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Mol Biol Int. 2012; 2012: 426840.
Published online May 30, 2012. doi:  10.1155/2012/426840
PMCID: PMC3369500
TRIM5 and the Regulation of HIV-1 Infectivity
Jeremy Luban *
Department of Microbiology and Molecular Medicine, University of Geneva, 1211 Geneva, Switzerland
*Jeremy Luban: jeremy.luban/at/unige.ch
Academic Editor: Abraham Brass
Received February 27, 2012; Accepted April 8, 2012.
The past ten years have seen an explosion of information concerning host restriction factors that inhibit the replication of HIV-1 and other retroviruses. Among these factors is TRIM5, an innate immune signaling molecule that recognizes the capsid lattice as soon as the retrovirion core is released into the cytoplasm of otherwise susceptible target cells. Recognition of the capsid lattice has several consequences that include multimerization of TRIM5 into a complementary lattice, premature uncoating of the virion core, and activation of TRIM5 E3 ubiquitin ligase activity. Unattached, K63-linked ubiquitin chains are generated that activate the TAK1 kinase complex and downstream inflammatory mediators. Polymorphisms in the capsid recognition domain of TRIM5 explain the observed species-specific differences among orthologues and the relatively weak anti-HIV-1 activity of human TRIM5. Better understanding of the complex interaction between TRIM5 and the retrovirus capsid lattice may someday lead to exploitation of this interaction for the development of potent HIV-1 inhibitors.
HIV-1 was identified only two years after the first report of AIDS in 1981 [1]. The HIV-1 genome was cloned and sequenced, ORFs were identified, and functions of the gene products pinpointed. At a time when few antivirals were in clinical use, HIV-1 proteins were isolated, their activities were described, their structures were determined, and inhibitors were identified [25]. The first anti-HIV-1 drug, AZT, was approved for patients in 1987, and effective combinations of anti-HIV-1 drugs were in the clinic by the mid-1990s. Thanks to these anti-HIV-1 drugs, the number of AIDS cases plummeted in countries like the United States. HIV-1 infection became an outpatient disease. Yet, despite the impact of basic science on disease in individuals with HIV-1 infection, the AIDS pandemic has not gone away.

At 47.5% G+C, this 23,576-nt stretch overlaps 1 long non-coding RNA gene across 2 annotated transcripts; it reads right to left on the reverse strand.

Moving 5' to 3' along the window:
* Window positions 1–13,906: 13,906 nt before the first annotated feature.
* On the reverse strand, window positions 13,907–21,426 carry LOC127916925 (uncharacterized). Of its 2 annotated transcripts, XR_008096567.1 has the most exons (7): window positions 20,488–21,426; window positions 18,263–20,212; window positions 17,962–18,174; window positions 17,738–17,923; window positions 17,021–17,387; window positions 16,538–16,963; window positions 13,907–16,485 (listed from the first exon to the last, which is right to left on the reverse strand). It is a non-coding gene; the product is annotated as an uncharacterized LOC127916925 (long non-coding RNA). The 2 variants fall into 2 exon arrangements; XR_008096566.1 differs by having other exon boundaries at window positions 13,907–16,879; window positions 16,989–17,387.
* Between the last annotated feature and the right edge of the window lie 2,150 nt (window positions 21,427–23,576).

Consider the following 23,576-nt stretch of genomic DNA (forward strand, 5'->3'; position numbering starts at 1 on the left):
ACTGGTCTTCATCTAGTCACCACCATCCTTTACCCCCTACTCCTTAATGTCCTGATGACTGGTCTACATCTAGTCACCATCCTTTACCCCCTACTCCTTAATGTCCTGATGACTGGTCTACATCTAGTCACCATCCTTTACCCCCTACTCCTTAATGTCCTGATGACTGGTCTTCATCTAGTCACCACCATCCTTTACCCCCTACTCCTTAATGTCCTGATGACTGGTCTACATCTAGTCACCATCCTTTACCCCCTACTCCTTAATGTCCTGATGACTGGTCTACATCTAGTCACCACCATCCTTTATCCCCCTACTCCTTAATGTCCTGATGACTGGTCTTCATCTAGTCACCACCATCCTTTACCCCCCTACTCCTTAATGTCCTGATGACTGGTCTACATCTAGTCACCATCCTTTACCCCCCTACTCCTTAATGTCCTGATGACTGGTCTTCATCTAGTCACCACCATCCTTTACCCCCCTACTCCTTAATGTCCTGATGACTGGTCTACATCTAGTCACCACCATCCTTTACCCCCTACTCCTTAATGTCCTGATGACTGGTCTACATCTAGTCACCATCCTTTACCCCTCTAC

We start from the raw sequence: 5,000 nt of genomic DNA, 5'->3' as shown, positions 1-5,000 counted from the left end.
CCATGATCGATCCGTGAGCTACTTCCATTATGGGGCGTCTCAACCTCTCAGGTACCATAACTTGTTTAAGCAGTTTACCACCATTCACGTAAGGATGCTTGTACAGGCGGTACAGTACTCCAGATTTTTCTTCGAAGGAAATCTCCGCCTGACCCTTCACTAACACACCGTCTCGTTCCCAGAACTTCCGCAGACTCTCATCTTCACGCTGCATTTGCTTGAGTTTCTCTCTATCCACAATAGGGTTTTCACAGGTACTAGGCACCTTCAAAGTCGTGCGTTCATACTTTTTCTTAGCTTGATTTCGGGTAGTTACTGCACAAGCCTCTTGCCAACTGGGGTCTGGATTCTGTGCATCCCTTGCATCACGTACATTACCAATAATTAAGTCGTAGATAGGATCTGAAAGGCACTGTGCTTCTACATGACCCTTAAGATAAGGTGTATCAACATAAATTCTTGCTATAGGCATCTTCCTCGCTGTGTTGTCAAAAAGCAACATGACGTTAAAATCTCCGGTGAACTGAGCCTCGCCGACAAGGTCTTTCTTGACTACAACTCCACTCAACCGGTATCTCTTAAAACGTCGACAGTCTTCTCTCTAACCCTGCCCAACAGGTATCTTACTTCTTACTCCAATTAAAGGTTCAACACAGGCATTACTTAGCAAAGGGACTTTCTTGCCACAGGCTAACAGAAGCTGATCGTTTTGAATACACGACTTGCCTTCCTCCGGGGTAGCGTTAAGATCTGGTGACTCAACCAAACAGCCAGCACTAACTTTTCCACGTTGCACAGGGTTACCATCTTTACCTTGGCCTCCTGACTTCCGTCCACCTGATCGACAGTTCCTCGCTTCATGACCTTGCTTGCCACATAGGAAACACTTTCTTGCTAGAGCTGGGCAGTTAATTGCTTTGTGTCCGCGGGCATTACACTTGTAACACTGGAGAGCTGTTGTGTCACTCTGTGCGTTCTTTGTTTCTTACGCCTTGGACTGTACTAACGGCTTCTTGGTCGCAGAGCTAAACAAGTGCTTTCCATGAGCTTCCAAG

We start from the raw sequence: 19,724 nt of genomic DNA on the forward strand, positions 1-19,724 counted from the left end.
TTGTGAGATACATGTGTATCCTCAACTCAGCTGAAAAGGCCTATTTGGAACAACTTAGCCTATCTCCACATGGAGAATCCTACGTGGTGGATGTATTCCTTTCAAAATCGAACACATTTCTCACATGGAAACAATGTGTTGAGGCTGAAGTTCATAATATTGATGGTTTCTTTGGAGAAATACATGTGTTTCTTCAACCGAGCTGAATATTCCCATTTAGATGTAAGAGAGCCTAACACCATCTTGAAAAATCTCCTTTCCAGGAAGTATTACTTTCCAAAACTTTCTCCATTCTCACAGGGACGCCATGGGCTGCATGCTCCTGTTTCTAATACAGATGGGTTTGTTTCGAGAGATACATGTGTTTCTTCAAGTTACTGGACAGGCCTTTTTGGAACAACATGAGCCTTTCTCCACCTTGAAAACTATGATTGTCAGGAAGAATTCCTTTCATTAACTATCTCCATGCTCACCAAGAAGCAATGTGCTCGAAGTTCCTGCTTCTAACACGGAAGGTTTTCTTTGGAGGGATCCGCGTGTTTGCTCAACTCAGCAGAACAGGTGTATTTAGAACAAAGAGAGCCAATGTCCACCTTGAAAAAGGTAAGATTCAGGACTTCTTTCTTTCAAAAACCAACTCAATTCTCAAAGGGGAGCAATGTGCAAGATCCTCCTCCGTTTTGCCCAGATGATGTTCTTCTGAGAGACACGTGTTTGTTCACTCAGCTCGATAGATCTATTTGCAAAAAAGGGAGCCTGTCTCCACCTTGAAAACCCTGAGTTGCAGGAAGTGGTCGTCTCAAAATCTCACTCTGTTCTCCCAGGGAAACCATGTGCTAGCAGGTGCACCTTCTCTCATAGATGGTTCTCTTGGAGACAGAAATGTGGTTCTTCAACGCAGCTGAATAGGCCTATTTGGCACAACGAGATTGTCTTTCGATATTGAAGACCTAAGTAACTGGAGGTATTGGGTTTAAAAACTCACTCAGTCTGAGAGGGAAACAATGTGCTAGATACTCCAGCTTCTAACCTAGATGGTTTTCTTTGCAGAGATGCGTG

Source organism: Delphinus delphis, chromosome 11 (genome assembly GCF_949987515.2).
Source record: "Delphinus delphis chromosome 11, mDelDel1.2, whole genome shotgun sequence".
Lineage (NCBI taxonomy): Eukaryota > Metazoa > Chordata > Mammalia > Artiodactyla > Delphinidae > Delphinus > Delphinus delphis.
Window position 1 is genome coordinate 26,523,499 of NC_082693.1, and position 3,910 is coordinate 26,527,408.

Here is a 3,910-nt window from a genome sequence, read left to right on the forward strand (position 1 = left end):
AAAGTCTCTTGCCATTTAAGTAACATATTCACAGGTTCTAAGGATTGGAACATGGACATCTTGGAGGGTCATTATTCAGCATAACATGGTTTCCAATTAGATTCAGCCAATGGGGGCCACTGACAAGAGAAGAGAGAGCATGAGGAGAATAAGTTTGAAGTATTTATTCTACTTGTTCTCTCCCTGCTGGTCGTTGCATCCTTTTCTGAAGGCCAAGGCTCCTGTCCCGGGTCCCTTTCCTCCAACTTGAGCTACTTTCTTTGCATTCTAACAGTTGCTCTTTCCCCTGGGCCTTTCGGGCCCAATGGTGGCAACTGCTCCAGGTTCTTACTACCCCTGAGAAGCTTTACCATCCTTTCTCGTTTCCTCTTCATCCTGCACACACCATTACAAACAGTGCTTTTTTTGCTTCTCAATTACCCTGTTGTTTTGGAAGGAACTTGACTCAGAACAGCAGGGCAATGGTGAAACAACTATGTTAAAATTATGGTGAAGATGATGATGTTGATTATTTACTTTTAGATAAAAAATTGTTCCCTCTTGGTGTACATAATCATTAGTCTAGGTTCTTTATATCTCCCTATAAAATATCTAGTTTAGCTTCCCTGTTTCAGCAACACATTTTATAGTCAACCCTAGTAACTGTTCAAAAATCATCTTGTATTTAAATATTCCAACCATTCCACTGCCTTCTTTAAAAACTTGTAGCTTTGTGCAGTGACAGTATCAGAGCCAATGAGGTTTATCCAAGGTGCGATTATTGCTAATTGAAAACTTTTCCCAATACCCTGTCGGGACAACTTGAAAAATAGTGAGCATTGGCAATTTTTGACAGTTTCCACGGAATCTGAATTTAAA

Failure to control the AIDS pandemic may be attributable to a number of factors, including the need for improvement in drugs and more ready access to those drugs that already exist. Aside from one extraordinary case of a person who underwent bone marrow transplantation with cells from a CCR5-defective donor [6], there has been no documented cure of HIV-1 infection. Aside from a small effect in one vaccination trial [7], there is no evidence for prevention of HIV-1 infection in people by a vaccine. Without prospects for curative drugs or a preventive vaccine, the cost of HIV-1 infection to individuals and to society will remain high. In New York City there are currently ~110,000 people living with HIV-1 and ~1,600 HIV-related deaths annually (NYC Dept of Health). The toll of AIDS is much greater in medically underserved regions of the world, despite improved distribution of anti-HIV-1 drugs in these places. According to the UNAIDS report concluding in 2010 (http://www.unaids.org/en/), 34 million people were living with HIV infection, and in that year alone there were 2.7 million new infections.
Much remains to be learned about the function of each of the HIV-1 gene products and the optimization of drugs that inhibit their function. In recent years the focus of much HIV-1 molecular biology research has shifted to host factors that regulate HIV-1 infection. Initially these studies involved searches for host factors that physically interact with individual viral proteins. The cellular proteins cyclophilin A and LEDGF, for example, were found to interact with HIV-1 capsid (CA) and HIV-1 integrase (IN), respectively, [8, 9]. Both of these protein-protein interactions have been studied extensively and have offered novel approaches to HIV-1 inhibition and potential new anti-HIV-1 drug candidates [912].
Functional screens have also yielded information concerning host factors that regulate infection by HIV-1 and other retroviruses [1316]. More recently, several groups have reported human genome-wide RNAi screens to identify factors that regulate HIV-1 infectivity [1721]. Among host factors identified in these screens are host proteins such as TNPO3 that play critical roles in the poorly understood early events of HIV-1 infection that culminate in establishment of the provirus [15, 2225]. Ultimately, information springing from the study of any one of these host factors has the potential to be exploited towards the development of drugs that disrupt HIV-1 in people.